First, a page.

From the February/March 2023 Issue  

Remembrance of Things Past

Writer Marirose Krall  |  Photographer Tori Sikkema  |  Designer Jackie Currie-Taylor, Allied ASID

A vacation abroad was the inspiration for a British designer in her New Jersey home

Flooring in the kitchen—and throughout the home—is engineered French oak. “Engineered wood flooring is a better choice in high-moisture environments,” designer and homeowner Jackie Currie-Taylor says. The beam edging the range hood is made from reclaimed wood salvaged from the original home on the property.

A trip to France was the inspiration for Jackie Currie-Taylor’s new kitchen. Currie-Taylor, an allied member of the American Society of Interior Designers and owner and principal designer of Red Bank, New Jersey-based Gravitate To Interior Design, was inspired by a home her family had rented in Aix-en-Provence in 2018. “I loved the kitchen in that house,” she says. “It was a mixture of old and new — the French are experts in mixing classic and modern—and there was something about the function of the space that really spoke to me. That kitchen stayed with me, and when I came to designing this kitchen, I wanted to evoke the same feeling and look.”

The British-born designer admired the abundant storage options in the French home. “I loved opening the oak floor-to-ceiling cupboards with all the dinner­ware (everyday and entertaining pieces) easily accessible.” In addition, she appreciated the way those options were laid out. “I realized there were no awkward gaps and no unused corners. And the kitchen also had a walk-in pantry. What’s not to like about that?”

The paneled refrigerator/freezer integrates into the floor-to-ceiling cabinetry. “The ceiling pendants over the island add a touch of whimsy and make me smile,” Currie-Taylor says.

The kitchen in her new home features not only a walk-in pantry, but also ample storage that includes floor-to-ceiling cupboards on one wall along with an integrated side-by-side refrigerator/freezer for a cohesive look. “The white oak cabinetry gives order to the kitchen with food, pots and pans, and small appliances behind closed doors.”

Custom black French pocket doors open to the butler’s pantry. The 100-year-old chair was salvaged from an English church where Currie-Taylor’s grandfather served as a verger.

The butler’s pantry is a useful prep kitchen when Currie-Taylor entertains. It includes a dual-temperature wine fridge, beverage drawer, ice maker and additional dishwasher for glassware. “The custom bar shelving is nearly as popular as the breakfast cupboard,” Currie-Taylor says. The ceiling pendant is a smaller version of the kitchen island pendants, and the wall covering is the same as in the kitchen. “One of my favorite elements is the large round window that frames the water views. You can stand at the bar sink watching osprey, egrets and the ever-changing waterscape.”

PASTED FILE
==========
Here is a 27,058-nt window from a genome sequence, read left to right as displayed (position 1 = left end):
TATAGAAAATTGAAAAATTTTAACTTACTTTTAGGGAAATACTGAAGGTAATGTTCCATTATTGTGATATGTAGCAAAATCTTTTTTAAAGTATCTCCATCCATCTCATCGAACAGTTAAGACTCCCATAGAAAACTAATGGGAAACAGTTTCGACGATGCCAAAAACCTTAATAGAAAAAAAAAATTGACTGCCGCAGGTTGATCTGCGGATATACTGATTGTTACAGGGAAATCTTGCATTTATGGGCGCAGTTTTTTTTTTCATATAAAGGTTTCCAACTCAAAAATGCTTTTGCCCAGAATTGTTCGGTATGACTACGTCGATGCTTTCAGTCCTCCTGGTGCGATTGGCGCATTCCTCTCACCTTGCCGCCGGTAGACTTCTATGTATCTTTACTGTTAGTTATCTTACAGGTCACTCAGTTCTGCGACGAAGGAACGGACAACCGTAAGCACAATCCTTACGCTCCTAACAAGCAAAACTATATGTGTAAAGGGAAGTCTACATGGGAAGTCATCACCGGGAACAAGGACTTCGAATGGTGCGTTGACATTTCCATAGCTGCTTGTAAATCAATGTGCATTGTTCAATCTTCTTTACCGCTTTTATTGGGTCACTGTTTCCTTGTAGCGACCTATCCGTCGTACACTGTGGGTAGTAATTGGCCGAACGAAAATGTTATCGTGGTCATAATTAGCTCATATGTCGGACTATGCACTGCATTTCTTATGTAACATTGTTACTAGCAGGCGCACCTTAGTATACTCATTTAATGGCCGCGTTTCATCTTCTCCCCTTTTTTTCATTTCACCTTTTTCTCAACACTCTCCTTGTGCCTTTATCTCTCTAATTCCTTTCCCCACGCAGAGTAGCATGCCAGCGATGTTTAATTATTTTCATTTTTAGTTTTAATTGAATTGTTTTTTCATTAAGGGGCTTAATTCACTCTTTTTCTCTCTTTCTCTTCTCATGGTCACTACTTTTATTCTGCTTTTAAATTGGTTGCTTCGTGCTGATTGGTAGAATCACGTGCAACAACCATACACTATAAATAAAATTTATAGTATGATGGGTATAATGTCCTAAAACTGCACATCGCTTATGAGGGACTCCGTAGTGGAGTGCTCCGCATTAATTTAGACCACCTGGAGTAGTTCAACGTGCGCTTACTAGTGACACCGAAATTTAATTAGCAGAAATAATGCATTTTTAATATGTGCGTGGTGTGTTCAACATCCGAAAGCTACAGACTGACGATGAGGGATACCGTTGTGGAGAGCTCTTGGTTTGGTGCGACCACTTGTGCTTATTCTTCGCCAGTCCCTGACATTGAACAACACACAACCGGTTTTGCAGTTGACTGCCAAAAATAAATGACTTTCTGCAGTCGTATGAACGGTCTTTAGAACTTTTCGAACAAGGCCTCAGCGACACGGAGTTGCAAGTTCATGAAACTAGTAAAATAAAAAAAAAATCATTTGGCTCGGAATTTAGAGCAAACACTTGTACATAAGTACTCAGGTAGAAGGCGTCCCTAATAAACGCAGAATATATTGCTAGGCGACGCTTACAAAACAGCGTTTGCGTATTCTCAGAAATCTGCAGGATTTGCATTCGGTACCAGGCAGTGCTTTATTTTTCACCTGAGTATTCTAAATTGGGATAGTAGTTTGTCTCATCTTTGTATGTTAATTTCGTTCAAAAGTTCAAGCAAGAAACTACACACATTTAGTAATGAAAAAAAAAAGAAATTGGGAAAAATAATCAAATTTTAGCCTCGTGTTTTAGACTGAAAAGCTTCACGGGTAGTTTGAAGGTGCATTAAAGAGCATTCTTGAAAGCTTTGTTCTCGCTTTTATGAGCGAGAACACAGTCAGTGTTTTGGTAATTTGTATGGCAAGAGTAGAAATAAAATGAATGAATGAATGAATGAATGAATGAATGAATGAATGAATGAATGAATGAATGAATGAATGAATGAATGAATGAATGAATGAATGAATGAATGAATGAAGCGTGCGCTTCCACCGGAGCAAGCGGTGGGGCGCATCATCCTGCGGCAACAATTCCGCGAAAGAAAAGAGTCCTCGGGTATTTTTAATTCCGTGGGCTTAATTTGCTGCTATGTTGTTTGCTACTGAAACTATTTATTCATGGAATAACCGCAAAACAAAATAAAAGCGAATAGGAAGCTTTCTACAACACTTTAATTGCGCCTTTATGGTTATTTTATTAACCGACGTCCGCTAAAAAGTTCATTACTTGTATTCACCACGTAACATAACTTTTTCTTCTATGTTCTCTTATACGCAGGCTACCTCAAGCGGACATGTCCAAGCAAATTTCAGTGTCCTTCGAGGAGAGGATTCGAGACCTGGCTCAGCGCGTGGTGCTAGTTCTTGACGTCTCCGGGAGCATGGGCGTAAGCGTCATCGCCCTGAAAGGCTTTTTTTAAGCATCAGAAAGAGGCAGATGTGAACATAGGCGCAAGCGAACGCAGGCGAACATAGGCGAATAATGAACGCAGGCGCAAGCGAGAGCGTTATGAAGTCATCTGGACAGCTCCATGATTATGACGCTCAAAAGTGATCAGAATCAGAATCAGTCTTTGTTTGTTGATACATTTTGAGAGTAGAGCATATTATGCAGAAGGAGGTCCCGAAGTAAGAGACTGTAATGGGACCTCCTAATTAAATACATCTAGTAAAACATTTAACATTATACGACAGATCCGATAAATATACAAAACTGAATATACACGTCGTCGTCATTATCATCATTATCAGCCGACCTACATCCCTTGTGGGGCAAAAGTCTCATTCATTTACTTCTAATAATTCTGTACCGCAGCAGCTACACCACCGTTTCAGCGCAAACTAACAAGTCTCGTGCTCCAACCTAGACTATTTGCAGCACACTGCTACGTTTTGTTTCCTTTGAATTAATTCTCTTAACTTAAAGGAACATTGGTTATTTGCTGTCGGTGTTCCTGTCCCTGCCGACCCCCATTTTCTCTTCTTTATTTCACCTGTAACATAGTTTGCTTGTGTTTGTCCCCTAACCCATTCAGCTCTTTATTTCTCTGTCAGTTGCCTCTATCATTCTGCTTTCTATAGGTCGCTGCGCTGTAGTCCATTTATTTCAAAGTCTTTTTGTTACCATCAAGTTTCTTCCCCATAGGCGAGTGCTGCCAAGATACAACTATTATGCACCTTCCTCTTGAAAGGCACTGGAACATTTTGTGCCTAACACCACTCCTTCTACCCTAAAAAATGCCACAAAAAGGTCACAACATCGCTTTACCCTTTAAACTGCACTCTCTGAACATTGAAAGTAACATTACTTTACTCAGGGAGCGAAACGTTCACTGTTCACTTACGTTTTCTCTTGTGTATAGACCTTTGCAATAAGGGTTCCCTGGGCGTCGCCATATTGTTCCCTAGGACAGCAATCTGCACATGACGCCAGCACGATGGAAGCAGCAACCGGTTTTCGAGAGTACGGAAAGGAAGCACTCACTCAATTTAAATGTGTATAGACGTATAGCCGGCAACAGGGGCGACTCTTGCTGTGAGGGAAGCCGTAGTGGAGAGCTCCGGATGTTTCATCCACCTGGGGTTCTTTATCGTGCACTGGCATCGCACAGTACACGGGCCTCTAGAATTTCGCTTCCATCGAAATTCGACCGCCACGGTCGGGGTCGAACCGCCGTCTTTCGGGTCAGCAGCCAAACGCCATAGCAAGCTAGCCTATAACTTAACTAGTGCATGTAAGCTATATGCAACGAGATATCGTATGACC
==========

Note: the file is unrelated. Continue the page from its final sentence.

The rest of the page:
On the opposite wall, next to the range, Currie-Taylor installed additional cabinetry that she refers to as “the breakfast cupboard.” It holds coffee and tea and the associated hot-beverage-making appliances. “It’s truly the heart of the kitchen. It’s where every day begins.” The cabinet is strategically located directly across from the island sink. “Being British, we survive on copious amounts of tea,” the designer says. “So an instant hot tap was a necessity.”

Currie-Taylor paired state-of-the art appliances, such as the hot faucet and the handmade ILVE Majestic II range, with more rustic components. “The range, flanked by the two black windows, became the focal point of the kitchen. It was the perfect place to incorporate one of the oak beams we salvaged from the original 1908 cottage that was on this property.”

The blend of classic and contemporary continues with furnishings chosen to represent old and new, Currie-Taylor explains. “We incorporated modern leather counter stools as well as a 100-year-old antique altar chair salvaged over 25 years ago from the church in England where my great grandfather was a verger.” Much like that idyllic space in Aix-en-Provence, Currie-Taylor’s kitchen evokes the past while enriching the present. “We don’t just use the kitchen; we practically live in it!”